What's the point of the Liberal Democrats?

Posted on: 14 July 2011 by Alexander Hay

Compromised once again, is it time to kick the Lib Dems to the kerb?

The Liberal Democrat party, yesterday

The phone-hacking scandal continues to reveal harsh truths we all sort of knew to begin with.

Yes, we already accepted that many of the news-gathering tactics of the tabloid press were corrupt and criminal. Yes, we did already suppose that David Cameron was risking far too much by being involved with Andy Coulson, Rebecca Wade and the rest of the Chipping Norton set.

And yes, the insatiable public demand for grubby trivia was in and of itself a corrupting and demeaning force, the raking through a celebrity's bins and the callous spying on grieving families merely separated by several logical, inevitable steps.

What's not being noticed, for the most part, is that the scandal reveals once again how utterly worthless the Liberal Democrats are. Last Sunday's Observer had two depressing revelations.

Firstly, Lib Dem leader Lord Ashdown admitted voicing concerns about Cameron's hiring of Coulson, but was so keen for the coalition between Conservatives and his party to go ahead that these (well-founded) fears were not made public.

Secondly, the current Lib Dem leader and Deputy Prime Minister, Nick Clegg, also had 'concerns' (or, as they are known in the trade, 'a deep awareness of the blindingly obvious), but washed his hands of the affair.

He claimed his position was too weak (despite being responsible for keeping Cameron in No. 10) and that it was none of his business who Cameron hired as his Communications Director in any case(!) Vince Cable's loose lips, meanwhile, seemed to have all but guaranteed Murdoch's takeover of Sky regardless of any scandal.

This poses a rhetorical question - 'what are the Lib Dems for?' At present, it seems only craven opportunism, bumbling naivety and cowardice in equal measure, and a complete lack of moral and political leadership. Given a taste for power, and the third party has revealed itself for what it is, and it is not something to be admired.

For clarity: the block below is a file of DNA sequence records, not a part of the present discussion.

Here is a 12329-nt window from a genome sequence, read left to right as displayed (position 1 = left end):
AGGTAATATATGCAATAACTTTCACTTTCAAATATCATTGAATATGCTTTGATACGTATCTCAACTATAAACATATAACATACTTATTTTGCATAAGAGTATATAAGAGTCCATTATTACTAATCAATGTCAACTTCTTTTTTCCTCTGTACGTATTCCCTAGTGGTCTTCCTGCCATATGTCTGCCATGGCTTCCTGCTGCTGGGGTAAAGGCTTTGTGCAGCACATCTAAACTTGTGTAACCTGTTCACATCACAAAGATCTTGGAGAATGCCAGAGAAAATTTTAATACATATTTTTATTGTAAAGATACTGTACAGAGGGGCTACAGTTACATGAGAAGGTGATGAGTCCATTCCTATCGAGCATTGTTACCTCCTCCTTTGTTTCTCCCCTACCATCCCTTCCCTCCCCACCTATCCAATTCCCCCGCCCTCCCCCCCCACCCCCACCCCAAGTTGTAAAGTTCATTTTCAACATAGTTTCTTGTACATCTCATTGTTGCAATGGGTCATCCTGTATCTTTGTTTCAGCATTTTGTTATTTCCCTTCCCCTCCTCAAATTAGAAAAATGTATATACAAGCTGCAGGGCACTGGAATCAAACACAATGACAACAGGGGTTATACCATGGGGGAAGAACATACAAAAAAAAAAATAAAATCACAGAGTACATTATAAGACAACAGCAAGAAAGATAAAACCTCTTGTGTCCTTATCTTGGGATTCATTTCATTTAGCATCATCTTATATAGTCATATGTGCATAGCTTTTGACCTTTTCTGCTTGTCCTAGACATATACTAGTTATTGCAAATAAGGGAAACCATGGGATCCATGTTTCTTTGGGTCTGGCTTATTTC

But while Labour leader Ed Miliband sticks the knife into Cameron and Rupert Murdoch scrambles to protect his still considerable political influence, the part played by the Lib Dems (or lack thereof) in the scandal is overlooked.

Ever the opportunists, the party will, of course, happily hide in the Fog of War. They have also jumped on the bandwagon by being first to offer to support Labour's parliamentary motion calling for a delay in Jeremy Hunt's final decision on whether Murdoch's News Corporation can take over Sky, inspiring the equally as opportunistic Tories to do likewise yesterday.

And yet the Lib Dems are culpable not by what they have done, but what they have not. In doing so, the party has exposed itself as being every bit as bankrupt as Cameron, Murdoch and everyone else tainted by this affair.

Perversely, they seem the least likely to suffer any repercussions (though with approval ratings of only 8%, this will hardly help them either.)

Besides, in terms of credibility and standing for something, the Lb Dems have, in any case, nothing to lose.

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Alexander Hay

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